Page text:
Tuesday, May 9, 2017
Erdogan: Jewish Control of Palestine, An Insult To Islam
Erdogan calls on Muslims to flood
Jerusalem's iconic mosque and protect
its Islamic identity
The Turkish president compared Israel's policies to South Africa's
Turkish President Recep Tayyip Erdogan has called on Muslims around the world to visit Al-Aqsa Mosque in Jerusalem to protect the site's Islamic identity. The Turkish leader also took the opportunity to heap scorn on Israel, likening the country's policies to South Africa's Apartheid era.
"We, as Muslims, should be visiting Al-Quds
more often," Erdogan said, using the
Arabic name for Jerusalem. "Each day
that Jerusalem is under occupation is an
insult to us."
As many as 26,000 Turks visited the Temple Mount, or Noble Sanctuary,
in 2016. However, Erdogan emphasised
"hundreds of thousands" should be
visiting the site, which is considered holy
by Muslims. "[It] would be the greatest
support to our brothers there," he said.
"Al-Quds is holy for all three divine
religions. It is the heart and summary of
all human history.
"Both in terms of our religion and historical responsibility, Al-Quds and the fight of our
Palestinian brothers for rights and justice
is of great importance to us. We will keep
making efforts for Quds to turn into a
city of peace."
Erdogan also said that permanent peace in the region would only be possible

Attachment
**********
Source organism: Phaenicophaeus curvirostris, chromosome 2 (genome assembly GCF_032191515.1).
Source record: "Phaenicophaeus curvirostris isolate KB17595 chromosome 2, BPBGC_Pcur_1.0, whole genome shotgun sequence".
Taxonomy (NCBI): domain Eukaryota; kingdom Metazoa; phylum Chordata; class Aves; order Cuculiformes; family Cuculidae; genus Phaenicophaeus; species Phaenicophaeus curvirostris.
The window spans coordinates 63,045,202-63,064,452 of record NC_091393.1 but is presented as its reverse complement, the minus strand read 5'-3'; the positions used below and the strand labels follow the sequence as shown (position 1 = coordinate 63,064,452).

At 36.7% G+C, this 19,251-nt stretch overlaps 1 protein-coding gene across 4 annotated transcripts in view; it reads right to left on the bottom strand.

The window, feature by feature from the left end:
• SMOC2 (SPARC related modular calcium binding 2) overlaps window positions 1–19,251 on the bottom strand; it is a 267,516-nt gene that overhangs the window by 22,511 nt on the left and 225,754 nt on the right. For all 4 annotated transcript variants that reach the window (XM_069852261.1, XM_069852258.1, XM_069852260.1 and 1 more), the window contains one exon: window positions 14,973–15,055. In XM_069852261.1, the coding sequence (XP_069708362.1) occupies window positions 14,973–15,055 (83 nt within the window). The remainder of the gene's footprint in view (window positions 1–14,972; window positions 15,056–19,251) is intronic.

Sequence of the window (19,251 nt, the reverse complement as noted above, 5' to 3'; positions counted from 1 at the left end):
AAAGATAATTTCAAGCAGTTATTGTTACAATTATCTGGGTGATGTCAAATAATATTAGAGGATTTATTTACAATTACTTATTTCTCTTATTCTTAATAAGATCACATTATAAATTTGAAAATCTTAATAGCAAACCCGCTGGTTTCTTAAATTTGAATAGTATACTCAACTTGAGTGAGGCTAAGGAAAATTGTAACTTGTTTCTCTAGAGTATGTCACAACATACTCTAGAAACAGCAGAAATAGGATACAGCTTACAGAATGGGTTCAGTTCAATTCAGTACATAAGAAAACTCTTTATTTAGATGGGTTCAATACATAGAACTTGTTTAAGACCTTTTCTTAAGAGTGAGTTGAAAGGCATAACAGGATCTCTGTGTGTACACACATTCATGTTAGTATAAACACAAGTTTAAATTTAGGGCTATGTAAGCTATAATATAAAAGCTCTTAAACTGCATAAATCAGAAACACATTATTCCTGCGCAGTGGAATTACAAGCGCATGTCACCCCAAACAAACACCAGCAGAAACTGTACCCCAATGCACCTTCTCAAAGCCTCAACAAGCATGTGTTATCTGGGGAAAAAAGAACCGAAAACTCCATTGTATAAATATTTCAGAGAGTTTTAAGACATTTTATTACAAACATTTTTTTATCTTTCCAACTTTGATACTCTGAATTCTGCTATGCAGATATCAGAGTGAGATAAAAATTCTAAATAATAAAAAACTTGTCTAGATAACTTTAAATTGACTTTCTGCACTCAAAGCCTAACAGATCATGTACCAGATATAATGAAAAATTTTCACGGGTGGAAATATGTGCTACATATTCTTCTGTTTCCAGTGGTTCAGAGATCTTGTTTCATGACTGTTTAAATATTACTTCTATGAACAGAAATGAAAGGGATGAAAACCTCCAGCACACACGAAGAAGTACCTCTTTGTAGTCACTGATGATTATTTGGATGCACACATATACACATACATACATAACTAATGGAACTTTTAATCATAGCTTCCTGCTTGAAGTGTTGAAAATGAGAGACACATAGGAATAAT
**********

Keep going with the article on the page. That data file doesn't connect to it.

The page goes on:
with a "fair solution to the Palestinian issue".
"What's the difference between the present acts of the Israeli administration and
the racist and discriminatory politics that were practiced against black people in
the past in America – and up until a short time ago in South Africa."
"Here is the only solution. The establishment of a fully sovereign and independent
Palestinian state, with East Jerusalem as its capital along the lines of 1967," said
Erdogan, according to Anadolu.
The harsh words are notable as the two countries only recently reestablished
diplomatic and ambassadorial ties.
Erdogan's speech attracted a stinging response from Israel, who said the leader has no rights to preach morality. "Whoever systematically violates human rights
in his country should not preach morality to the only true democracy in the region.
"Israel adheres strictly to full freedom of worship for Jews, Muslims and Christians –
and will continue to do so in spite of this baseless slander," noted a sharp statement
from Israel's foreign ministry.
Israel's Haaretz newspaper reported that Israel had not originally planned to
respond to Erdogan's speech, but Prime Minister Benjamin Netanyahu changed his
mind after the remarks were widely reported by domestic and international media.